Larry Towell

Larry Towell

#Photographe #Incontournable
Canadian, b. 1953

Larry Towell's business card reads only "Human Being." He is also one of those rare photojournalists who, like Robert Doisneau, travels reluctantly and only when the subject is very important to him.

Towell was raised in a large rural family, the son of an autobody repairman. As a teenager his father once scolded him for wanting to drive to Florida with a friend. It was too far from home and he would be corrupted by the distance. While Towell studied visual arts at York University in Toronto (1972 -1976), he was given a camera and taught how to process black-and-white film; and he brought the camera home, because there was no place on earth he wanted to photograph more.

During a stint of volunteer work in Calcutta in 1976, he began photographing and writing, questioning the distribution of wealth, and issues of land and landlessness. When he returned, he supported himself and his family teaching folk music for several years. In 1984, he also became a freelance photographer and writer, focusing on the dispossessed, exile, and peasant rebellion completing projects on the Nicaraguan contra war, the relatives of the "Disappeared" of Guatemala, and US Vietnam veterans who had returned to help rebuild war-damaged Vietnam.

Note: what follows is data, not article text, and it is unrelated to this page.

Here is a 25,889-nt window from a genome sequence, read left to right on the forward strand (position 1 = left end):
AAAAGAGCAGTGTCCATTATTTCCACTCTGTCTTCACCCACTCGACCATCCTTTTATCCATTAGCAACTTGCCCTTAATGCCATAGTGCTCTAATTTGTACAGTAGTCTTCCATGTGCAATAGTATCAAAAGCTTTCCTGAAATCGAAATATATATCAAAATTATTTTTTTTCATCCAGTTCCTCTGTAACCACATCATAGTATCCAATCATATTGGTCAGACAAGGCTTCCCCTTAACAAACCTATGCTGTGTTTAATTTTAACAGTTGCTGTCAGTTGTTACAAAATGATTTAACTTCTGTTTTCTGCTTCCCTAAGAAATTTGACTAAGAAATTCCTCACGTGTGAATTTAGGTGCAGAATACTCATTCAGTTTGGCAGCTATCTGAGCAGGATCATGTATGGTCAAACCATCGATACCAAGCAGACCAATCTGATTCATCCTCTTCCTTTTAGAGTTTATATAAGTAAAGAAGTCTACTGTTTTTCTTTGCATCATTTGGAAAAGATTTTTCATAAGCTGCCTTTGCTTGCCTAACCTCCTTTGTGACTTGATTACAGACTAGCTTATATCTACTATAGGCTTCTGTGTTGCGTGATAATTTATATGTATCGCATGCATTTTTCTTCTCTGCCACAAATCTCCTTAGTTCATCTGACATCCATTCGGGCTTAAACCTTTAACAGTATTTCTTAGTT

His first published magazine essay, Paradise Lost, was about the ecological consequences of the Exxon Valdez catastrophe in Prince William Sound, Alaska. Experience as a poet in the 1970's, and as a folk musician in the 1980's did much to shape his style.

Everywhere he travels he concentrates on intimacy. In 1997 he completed a major story on the Palestinians. In 1996 he completed a project based on ten years of reportage in El Salvador. His fascination with landlessness simultaneously led him to the Mennonite migrant workers of Mexico, a ten year work-in-progress. He is currently finishing a reportage of his own family in rural Ontario where he lives and sharecrops a seventy-five acre farm.

Larry has exhibited broadly in Europe and North America and his work is housed in major collections. His reportage has appeared in magazines that include: The New York Times, LIFE, GEO and Stern. Larry has been the recipient of photography awards that include several World Press and Pictures of the Year awards, the Henri Cartier-Bresson Award, a Eugene Smith, the Oskar Barnak, Ernst Haas, Roloff Beny, Alfred Eisenstadt, and a Hasselblad award.

He became a nominee in 1988, then a full member of Magnum in 1993.

Partial Bibliography

The World From My Front Porch, upcoming
No Man's Land, 2005
The Mennonites, 2000
Then Palestine, 1999
El Salvador, 1997
House on Ninth Street, 1994
The Prison Poems of Ho Chi Minh, 1992
Somoza's Last Stand, 1990
Gifts of War, 1988
Burning Cadillacs, 1983

Web links